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A morning roundup of news, opinion, and links from City Paper and around the District. Send tips and ideas to citydesk@washingtoncitypaper.com.

The events of 2017 caused many people to despair over the state of the world. The Washington Ethical Society was no exception. Members of the humanist congregation on 16th Street NW have had trouble believing in the goodness of all people as the President rails against immigrants, queer people, and minorities. Senior leader Amanda Poppeiand congregant Genevieve McDowell Owen spoke about their beliefs with City Paper editor Alexa Mills on the latest episode of Washington City Podcast. Listen now online or wherever you get podcasts.


  • Discovery Communications will leave downtown Silver Spring for New York. [WBJ]

  • How will Discovery’s departure impact the region? [GGW]

  • Site of 2015 “Mansion Murders” in Upper Northwest hits the market for $4.5 million. [WBJ]

  • Pepco, Washington Gas will pass their savings under the new tax bill on to customers. [WTOP, Post]

  • Metro may use outside maintenance companies to take care of the Silver Line. [WJLA]

  • Police seek hungry criminal who broke into a downtown Chipotle on New Year’s Day and ate a tray of barbacoa shredded beef. [WTOP]

  • George Washington University was placed on lockdown while police searched for a suspect who shot a man near GW Hospital. [WUSA9]

  • Smart growthers react to the imminent closure of Johnson’s Garden Center in Tenleytown. [GGW]

  • The Caps have won 10 straight games on their home ice. [Post]


LOOSE LIPS LINKS, by City Paperstaff (tips? tips@washingtoncitypaper.com)

  • Council passes bill that allows women to access birth control without a doctor’s prescription and protects other aspects of the Affordable Care Act. [NBC Washington]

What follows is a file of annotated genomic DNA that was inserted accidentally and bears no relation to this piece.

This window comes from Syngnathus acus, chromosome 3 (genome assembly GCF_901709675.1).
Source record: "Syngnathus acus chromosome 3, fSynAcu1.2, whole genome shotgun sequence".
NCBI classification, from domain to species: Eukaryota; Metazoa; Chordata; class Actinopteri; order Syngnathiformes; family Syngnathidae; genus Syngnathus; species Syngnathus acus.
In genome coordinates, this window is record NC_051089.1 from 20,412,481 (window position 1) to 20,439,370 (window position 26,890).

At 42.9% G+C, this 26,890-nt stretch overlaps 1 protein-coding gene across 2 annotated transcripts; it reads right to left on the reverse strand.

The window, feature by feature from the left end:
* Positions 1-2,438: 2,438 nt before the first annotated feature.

• It also unanimously voted to publicly finance local government campaigns. [Post]

  • But Bowser still opposes using tax dollars to fund the bill. [WAMU]

ARTS LINKS, by Matt Cohen(tips? mcohen@washingtoncitypaper.com)

  • It’s All True, the opera based off of Fugazi’s live recordings, comes to Rock & Roll Hotel on Jan. 27 and opens in Brooklyn next month. [Rock & Roll Hotel, Bedford + Bowery]

  • At the Pepco Edison Place Gallery, a new exhibition highlights D.C. from middle schoolers’ perspectives. [Post]

  • Smithsonian American Art Museum and the Renwick Gallery director Stephanie Stebichdiscusses how the two institutions are reshaping art museums in the District. [Washingtonian]

YOUNG & HUNGRY LINKS, by Laura Hayes (tips? lhayes@washingtoncitypaper.com)

  • Dorjee Momo will serve hot pot at its residency at Capitol Hill’s Bullfrog Bagels. [WCP]

  • An Arlington bar owner got catfished and lived to tell the tale. [Washingtonian]

  • Chefs make their menus confusing in an attempt to sound fancy. [Post]

  • Cocktail club 1 Ounce or 2 is popping up in Brookland starting Friday. [Eater]

  • Check out the offerings at Union Market’s Burmese bodega. [DC Refined]

HOUSING COMPLEX LINKS, byAndrew Giambrone(tips? agiambrone@washingtoncitypaper)

  • The District alters its Comprehensive Plan for development with hope that it will limit court appeals. [Bisnow]

  • New project in Southwest includes plans for a black box theater and a diner. [UrbanTurf]

  • Metro considers developing surface parking lots at Deanwood and Shady Grove stations. [NBC Washington]

  • Check out renderings for the development replacing Martha’s Table on 14th Street NW. [UrbanTurf]

  • For $1,600 a month, you can rent English basements and studio apartments. [UrbanTurf]

  • Office building near Union Station will be renovated and seek new tenants after prison bureau leaves. [Bisnow]

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